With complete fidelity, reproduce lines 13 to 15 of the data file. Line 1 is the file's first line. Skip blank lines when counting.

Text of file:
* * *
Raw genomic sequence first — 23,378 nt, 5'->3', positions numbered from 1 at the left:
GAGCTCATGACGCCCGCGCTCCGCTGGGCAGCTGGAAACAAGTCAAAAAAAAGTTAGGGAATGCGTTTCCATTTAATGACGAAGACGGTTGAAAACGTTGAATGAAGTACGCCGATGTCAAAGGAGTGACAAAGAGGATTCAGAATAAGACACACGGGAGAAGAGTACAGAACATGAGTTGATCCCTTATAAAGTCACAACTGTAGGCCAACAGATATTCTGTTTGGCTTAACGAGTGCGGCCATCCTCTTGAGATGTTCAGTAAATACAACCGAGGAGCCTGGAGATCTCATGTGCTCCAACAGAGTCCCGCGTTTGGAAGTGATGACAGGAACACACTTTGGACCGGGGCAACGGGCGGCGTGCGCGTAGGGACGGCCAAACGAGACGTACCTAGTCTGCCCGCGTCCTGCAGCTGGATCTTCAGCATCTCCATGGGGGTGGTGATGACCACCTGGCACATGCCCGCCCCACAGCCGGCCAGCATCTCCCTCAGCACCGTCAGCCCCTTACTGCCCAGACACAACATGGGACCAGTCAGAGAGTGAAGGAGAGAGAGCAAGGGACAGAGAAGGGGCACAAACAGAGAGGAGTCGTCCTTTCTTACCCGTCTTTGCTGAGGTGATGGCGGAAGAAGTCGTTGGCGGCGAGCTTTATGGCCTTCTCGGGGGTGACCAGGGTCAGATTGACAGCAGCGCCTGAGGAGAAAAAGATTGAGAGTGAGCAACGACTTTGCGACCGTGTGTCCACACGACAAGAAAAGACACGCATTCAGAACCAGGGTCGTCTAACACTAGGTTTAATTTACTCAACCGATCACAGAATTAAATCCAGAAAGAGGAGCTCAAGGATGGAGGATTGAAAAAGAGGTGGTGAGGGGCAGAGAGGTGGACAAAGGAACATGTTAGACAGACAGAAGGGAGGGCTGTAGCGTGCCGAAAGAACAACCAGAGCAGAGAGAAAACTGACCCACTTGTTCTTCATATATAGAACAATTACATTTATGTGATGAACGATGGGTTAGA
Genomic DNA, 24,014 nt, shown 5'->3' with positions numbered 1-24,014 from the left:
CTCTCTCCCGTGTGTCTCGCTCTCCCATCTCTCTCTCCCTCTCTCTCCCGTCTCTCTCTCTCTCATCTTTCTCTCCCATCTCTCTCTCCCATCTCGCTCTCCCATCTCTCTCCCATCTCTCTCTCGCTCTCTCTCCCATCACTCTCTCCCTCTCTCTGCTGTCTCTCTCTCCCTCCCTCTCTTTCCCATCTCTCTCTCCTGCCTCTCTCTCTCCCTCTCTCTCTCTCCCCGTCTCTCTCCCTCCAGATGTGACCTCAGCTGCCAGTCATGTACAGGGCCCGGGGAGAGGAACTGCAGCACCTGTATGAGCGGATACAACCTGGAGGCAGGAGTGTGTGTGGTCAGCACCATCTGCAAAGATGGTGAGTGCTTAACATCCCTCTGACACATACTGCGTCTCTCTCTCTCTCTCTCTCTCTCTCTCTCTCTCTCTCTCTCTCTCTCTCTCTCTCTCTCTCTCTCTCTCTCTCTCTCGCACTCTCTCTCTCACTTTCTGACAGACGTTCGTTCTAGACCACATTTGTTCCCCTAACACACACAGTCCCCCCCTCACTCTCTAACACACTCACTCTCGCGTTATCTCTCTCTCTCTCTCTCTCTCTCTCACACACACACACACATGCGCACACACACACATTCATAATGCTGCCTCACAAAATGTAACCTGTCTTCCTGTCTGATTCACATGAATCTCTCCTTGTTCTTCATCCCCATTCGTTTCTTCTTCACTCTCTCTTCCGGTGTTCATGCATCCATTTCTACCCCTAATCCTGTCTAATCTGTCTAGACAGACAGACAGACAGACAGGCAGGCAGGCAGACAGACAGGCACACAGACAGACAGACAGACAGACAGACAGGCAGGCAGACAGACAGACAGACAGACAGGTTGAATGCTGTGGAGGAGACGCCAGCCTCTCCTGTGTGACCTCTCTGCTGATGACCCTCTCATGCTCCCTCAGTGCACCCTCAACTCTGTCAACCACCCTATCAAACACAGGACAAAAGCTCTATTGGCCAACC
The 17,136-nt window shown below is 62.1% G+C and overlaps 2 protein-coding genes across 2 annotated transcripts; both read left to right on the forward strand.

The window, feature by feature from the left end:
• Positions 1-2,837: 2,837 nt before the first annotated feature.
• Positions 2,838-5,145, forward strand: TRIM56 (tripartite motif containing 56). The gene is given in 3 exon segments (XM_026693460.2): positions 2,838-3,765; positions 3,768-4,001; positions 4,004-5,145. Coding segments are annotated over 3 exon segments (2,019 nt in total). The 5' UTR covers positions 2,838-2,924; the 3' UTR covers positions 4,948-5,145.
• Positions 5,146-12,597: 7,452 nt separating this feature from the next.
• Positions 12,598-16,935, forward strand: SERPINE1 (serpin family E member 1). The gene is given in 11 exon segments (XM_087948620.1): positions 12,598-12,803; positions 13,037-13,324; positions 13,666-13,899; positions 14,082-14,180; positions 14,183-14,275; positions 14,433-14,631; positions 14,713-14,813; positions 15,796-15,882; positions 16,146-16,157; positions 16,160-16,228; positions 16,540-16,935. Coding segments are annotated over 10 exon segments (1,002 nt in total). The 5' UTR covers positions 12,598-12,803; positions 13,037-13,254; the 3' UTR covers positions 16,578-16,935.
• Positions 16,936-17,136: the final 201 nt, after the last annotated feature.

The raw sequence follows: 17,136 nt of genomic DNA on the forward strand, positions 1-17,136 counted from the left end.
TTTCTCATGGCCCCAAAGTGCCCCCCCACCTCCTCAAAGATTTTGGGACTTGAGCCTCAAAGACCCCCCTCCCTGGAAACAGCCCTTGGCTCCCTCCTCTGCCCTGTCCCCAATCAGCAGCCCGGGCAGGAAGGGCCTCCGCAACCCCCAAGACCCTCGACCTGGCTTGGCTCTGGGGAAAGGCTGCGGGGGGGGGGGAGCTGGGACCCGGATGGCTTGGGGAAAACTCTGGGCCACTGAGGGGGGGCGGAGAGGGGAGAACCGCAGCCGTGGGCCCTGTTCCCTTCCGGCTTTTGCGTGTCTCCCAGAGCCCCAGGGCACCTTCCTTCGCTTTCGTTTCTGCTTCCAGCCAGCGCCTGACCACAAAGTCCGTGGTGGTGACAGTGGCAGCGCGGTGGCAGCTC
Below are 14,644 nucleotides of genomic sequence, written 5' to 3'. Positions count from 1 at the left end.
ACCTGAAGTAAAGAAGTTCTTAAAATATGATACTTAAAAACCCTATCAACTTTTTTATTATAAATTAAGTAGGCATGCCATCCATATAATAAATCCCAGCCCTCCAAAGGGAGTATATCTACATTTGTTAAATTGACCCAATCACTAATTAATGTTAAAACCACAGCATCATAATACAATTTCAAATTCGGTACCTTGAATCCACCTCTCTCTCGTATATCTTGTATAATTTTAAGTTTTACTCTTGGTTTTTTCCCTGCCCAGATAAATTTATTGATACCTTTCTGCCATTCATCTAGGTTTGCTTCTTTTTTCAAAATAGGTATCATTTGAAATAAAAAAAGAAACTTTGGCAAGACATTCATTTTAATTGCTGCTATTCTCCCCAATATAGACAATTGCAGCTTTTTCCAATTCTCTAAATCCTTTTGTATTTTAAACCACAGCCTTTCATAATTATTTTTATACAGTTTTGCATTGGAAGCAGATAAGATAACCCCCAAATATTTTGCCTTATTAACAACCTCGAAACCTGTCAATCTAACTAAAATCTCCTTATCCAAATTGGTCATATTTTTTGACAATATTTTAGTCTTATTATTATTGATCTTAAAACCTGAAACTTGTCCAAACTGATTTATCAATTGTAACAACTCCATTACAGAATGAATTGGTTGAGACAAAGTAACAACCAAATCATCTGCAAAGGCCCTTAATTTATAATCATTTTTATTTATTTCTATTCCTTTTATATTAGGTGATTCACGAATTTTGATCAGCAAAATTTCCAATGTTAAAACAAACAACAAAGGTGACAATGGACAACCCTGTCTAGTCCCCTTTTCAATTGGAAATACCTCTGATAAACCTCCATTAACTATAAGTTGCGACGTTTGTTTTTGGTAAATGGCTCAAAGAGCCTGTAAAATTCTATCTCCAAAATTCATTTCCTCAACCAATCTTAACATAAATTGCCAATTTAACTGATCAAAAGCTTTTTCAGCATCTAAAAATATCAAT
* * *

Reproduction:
TTTCTCATGGCCCCAAAGTGCCCCCCCACCTCCTCAAAGATTTTGGGACTTGAGCCTCAAAGACCCCCCTCCCTGGAAACAGCCCTTGGCTCCCTCCTCTGCCCTGTCCCCAATCAGCAGCCCGGGCAGGAAGGGCCTCCGCAACCCCCAAGACCCTCGACCTGGCTTGGCTCTGGGGAAAGGCTGCGGGGGGGGGGGAGCTGGGACCCGGATGGCTTGGGGAAAACTCTGGGCCACTGAGGGGGGGCGGAGAGGGGAGAACCGCAGCCGTGGGCCCTGTTCCCTTCCGGCTTTTGCGTGTCTCCCAGAGCCCCAGGGCACCTTCCTTCGCTTTCGTTTCTGCTTCCAGCCAGCGCCTGACCACAAAGTCCGTGGTGGTGACAGTGGCAGCGCGGTGGCAGCTC
Below are 14,644 nucleotides of genomic sequence, written 5' to 3'. Positions count from 1 at the left end.
ACCTGAAGTAAAGAAGTTCTTAAAATATGATACTTAAAAACCCTATCAACTTTTTTATTATAAATTAAGTAGGCATGCCATCCATATAATAAATCCCAGCCCTCCAAAGGGAGTATATCTACATTTGTTAAATTGACCCAATCACTAATTAATGTTAAAACCACAGCATCATAATACAATTTCAAATTCGGTACCTTGAATCCACCTCTCTCTCGTATATCTTGTATAATTTTAAGTTTTACTCTTGGTTTTTTCCCTGCCCAGATAAATTTATTGATACCTTTCTGCCATTCATCTAGGTTTGCTTCTTTTTTCAAAATAGGTATCATTTGAAATAAAAAAAGAAACTTTGGCAAGACATTCATTTTAATTGCTGCTATTCTCCCCAATATAGACAATTGCAGCTTTTTCCAATTCTCTAAATCCTTTTGTATTTTAAACCACAGCCTTTCATAATTATTTTTATACAGTTTTGCATTGGAAGCAGATAAGATAACCCCCAAATATTTTGCCTTATTAACAACCTCGAAACCTGTCAATCTAACTAAAATCTCCTTATCCAAATTGGTCATATTTTTTGACAATATTTTAGTCTTATTATTATTGATCTTAAAACCTGAAACTTGTCCAAACTGATTTATCAATTGTAACAACTCCATTACAGAATGAATTGGTTGAGACAAAGTAACAACCAAATCATCTGCAAAGGCCCTTAATTTATAATCATTTTTATTTATTTCTATTCCTTTTATATTAGGTGATTCACGAATTTTGATCAGCAAAATTTCCAATGTTAAAACAAACAACAAAGGTGACAATGGACAACCCTGTCTAGTCCCCTTTTCAATTGGAAATACCTCTGATAAACCTCCATTAACTATAAGTTGCGACGTTTGTTTTTGGTAAATGGCTCAAAGAGCCTGTAAAATTCTATCTCCAAAATTCATTTCCTCAACCAATCTTAACATAAATTGCCAATTTAACTGATCAAAAGCTTTTTCAGCATCTAAAAATATCAAT